August 18th, 2012 Brian Herzog
Here's a story about why follow-up questions are important in the reference interview.
An older patron walked up to my coworker at the Reference Desk and asked if we had a list of Massachusetts radio stations.
Instantly I felt a sense of dread - we used to have a book exactly like that, but I think I weeded it when we eliminated our reference collection. I remember thinking, "no one will ever come looking for this - besides, I'm sure it's on the internet."
My coworker also remembered the book, and of course set about searching for it in the catalog. When it didn't come up, she got up to check our Ready Reference collection behind the desk.
At this point I told her I think it had been weeded. We also get a "list of lists" book about the top 10 of everything in Boston, which - I hoped - would also list the top 10 radio stations. So while she continued to search the catalog at the desk, I walked down to our oversized shelves to grab a copy and check - no luck.
By the time I got back to the desk, my coworker was searching online for a list of Massachusetts radio stations. Before she got very far though, the patron - who had been waiting patiently this entire time - said,
Well, all I really want to know is the dial numbers for WODS.
Ha. In a few seconds my coworker located that and gave it to the patron, who left happy, talking about how he likes listening to the oldies.
But it took us about five minutes to get here, and both of us felt a little bad about wasting his time. We let ourselves get sidetracked by focusing on a resource we thought the patron wanted, instead of making sure we actually understood what answer the patron wanted. A good reminder why initial follow-up questions are important.
However, feeling bad about that was quickly curtailed, when few minutes later my coworker recalled this radio station had recently switched formats. The patron was already gone at this point, but I'm sure it won't take him long to figure out - and probably lament - this change.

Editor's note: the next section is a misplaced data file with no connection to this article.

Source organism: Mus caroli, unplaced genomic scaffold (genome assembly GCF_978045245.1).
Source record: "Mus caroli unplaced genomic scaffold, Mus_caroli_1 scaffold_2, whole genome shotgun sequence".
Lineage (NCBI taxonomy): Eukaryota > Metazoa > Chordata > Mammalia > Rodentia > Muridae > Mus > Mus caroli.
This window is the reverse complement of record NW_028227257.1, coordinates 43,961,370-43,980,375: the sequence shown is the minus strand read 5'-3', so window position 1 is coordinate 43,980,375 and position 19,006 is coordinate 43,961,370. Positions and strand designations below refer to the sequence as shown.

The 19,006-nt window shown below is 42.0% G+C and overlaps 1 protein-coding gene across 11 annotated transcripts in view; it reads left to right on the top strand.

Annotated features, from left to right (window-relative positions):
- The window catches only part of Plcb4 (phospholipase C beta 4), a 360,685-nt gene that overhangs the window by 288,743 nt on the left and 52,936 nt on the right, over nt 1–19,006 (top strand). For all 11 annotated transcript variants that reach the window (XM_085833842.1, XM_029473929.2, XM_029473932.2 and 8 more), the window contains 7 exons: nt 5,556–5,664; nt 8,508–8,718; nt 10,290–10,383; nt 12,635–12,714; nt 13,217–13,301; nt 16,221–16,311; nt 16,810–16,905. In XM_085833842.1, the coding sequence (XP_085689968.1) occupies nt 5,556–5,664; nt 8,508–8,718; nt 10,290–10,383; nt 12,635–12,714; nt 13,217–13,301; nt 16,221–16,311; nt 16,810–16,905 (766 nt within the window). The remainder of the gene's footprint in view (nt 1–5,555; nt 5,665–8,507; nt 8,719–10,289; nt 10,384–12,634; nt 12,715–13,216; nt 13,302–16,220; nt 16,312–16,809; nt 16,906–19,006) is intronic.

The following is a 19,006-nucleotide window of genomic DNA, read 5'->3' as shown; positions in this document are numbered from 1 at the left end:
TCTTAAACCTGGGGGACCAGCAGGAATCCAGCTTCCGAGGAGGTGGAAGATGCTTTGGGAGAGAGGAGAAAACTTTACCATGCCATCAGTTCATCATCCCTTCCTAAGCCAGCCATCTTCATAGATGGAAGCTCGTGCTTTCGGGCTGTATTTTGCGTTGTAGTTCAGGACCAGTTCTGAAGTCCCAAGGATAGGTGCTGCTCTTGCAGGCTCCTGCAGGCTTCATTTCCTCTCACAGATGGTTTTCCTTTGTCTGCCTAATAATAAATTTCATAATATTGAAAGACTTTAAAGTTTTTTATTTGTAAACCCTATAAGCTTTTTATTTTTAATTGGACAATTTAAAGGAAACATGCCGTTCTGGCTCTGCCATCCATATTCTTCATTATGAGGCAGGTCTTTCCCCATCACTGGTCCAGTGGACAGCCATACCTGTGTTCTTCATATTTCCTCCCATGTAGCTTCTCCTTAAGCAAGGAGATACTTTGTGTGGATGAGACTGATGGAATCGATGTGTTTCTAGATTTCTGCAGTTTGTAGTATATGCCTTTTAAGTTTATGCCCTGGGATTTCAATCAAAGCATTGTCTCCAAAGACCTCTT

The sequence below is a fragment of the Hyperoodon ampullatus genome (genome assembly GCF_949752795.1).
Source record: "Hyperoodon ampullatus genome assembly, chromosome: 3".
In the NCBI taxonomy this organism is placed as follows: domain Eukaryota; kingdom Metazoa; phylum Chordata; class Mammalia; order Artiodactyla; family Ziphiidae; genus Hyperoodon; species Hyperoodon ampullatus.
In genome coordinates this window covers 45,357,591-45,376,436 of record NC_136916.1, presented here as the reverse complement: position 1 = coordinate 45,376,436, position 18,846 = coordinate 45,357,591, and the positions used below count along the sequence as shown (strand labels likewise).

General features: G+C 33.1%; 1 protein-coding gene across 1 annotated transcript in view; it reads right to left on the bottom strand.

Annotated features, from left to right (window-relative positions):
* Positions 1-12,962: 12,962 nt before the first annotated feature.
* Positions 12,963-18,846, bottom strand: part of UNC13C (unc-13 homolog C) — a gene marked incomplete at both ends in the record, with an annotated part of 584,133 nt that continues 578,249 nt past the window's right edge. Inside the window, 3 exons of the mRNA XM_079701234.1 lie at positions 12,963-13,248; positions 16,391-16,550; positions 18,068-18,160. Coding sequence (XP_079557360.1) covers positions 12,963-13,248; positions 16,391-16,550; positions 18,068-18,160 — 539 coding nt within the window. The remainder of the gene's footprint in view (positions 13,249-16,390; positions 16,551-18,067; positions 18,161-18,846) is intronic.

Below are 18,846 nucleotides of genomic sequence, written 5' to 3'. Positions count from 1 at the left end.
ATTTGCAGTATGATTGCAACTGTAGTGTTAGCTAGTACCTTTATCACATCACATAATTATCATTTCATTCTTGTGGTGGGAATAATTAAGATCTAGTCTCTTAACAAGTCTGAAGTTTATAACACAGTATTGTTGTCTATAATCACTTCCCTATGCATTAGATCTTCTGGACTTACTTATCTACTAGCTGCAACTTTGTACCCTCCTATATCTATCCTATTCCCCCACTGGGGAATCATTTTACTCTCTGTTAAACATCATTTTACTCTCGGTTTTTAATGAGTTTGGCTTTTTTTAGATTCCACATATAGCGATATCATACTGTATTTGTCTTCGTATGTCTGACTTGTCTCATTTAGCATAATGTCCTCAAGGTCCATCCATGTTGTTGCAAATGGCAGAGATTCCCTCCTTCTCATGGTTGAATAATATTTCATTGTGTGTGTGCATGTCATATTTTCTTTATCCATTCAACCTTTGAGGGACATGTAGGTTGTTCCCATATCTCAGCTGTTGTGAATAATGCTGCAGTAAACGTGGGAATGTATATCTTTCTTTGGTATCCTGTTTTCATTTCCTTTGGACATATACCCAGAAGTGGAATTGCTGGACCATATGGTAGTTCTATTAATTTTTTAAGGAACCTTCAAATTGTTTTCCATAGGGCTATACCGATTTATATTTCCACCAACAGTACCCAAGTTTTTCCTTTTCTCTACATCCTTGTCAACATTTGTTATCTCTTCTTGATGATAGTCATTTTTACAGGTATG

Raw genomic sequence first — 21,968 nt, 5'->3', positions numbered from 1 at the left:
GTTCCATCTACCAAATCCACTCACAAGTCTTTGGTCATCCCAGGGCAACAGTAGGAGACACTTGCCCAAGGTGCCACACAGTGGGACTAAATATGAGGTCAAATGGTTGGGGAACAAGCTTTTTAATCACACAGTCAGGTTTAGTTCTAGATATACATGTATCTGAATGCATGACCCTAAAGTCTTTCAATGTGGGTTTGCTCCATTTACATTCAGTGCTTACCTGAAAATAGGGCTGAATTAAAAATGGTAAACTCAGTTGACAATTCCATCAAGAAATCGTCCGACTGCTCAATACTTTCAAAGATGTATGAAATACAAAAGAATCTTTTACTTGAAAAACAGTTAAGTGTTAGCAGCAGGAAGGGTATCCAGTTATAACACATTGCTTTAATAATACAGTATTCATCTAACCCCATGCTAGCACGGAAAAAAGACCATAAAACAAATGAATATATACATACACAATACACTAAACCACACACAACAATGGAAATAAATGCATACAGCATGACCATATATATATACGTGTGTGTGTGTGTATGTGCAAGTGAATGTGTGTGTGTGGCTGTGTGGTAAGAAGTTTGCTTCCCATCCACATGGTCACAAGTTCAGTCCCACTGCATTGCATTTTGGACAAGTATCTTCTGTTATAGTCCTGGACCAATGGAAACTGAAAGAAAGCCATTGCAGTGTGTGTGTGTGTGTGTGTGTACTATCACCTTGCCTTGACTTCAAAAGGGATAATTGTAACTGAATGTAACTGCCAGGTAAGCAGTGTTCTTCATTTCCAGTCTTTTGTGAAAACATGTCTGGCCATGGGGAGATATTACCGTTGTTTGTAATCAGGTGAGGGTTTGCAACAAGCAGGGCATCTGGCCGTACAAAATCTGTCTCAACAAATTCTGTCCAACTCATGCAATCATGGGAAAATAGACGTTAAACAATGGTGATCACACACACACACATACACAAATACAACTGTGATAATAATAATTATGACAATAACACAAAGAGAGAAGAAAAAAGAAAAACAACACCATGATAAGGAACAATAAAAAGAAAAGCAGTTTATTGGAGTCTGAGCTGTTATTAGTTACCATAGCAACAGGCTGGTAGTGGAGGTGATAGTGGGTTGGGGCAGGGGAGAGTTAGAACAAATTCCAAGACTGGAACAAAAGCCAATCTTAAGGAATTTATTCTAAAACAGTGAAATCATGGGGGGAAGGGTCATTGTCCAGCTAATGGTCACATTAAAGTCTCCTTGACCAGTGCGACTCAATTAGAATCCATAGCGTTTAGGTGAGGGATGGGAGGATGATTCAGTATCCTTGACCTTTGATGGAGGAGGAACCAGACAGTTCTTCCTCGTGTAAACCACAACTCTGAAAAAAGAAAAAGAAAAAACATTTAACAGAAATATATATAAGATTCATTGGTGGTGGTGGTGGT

April 8th, 2007 Brian Herzog
A patron walks up to the desk...
patron: can you give me a list of all the radio stations in the area, what their numbers are, and what kind of music they play?
At first this sounded like a tall order, but then I realized that it really shouldn't be. My first thought was that, if anyone, the FCC should keep track of some kind of list like that. So I tried their website, and their search feature, but saw nothing obvious. The search returns were so bogged down with regulations, filings and rulings that I couldn't find anything useful.
While searching here, as a stall tactic, I asked the patron if he has seen a list like this. He said he had one, that was published in the newspaper a few years ago, but it was all out of date.
So, I switched to the general internet. I thought that if I didn't find something quickly, then I could try out newspaper databases.
I searched for "radio station listing" on Google, and the first result was Radio-locator.
I'd never heard of it before, and can't speak to its authority, but it seemed to be exactly what we were looking for. It lists itself as "formerly the MIT List of Radio Stations on the Internet," with over 10,000 radio station websites. So apparently this only includes radio stations with websites, but it was a good start.
It allows a zip code search (as well as other search options), and provides a nice listing of the station, the call letters, the frequency, signal strength, city, and even format. The patron was very happy with this, so I printed it for him and he went away.
A couple other notes about this website:
- Another element of each record is a link to the station's online feed, if it exists
- Oddly, the page would not let me (in Firefox) highlight and copy just the radio station listings. When I went to print, it took up two pages because of all the ads and formatting. I wanted to copy out just the station information and paste it into Word so I could print just one page, but it didn't see to want to allow this.
- The search included functioning AM and FM stations. There was also a link to find unused frequencies - that isn't particularly useful to me, but I find it interesting.
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Tags: libraries, Library, public libraries, public library, radio locator, radio station, radio station finder, radio station guide, radio stations, Reference Question, station finder, station guide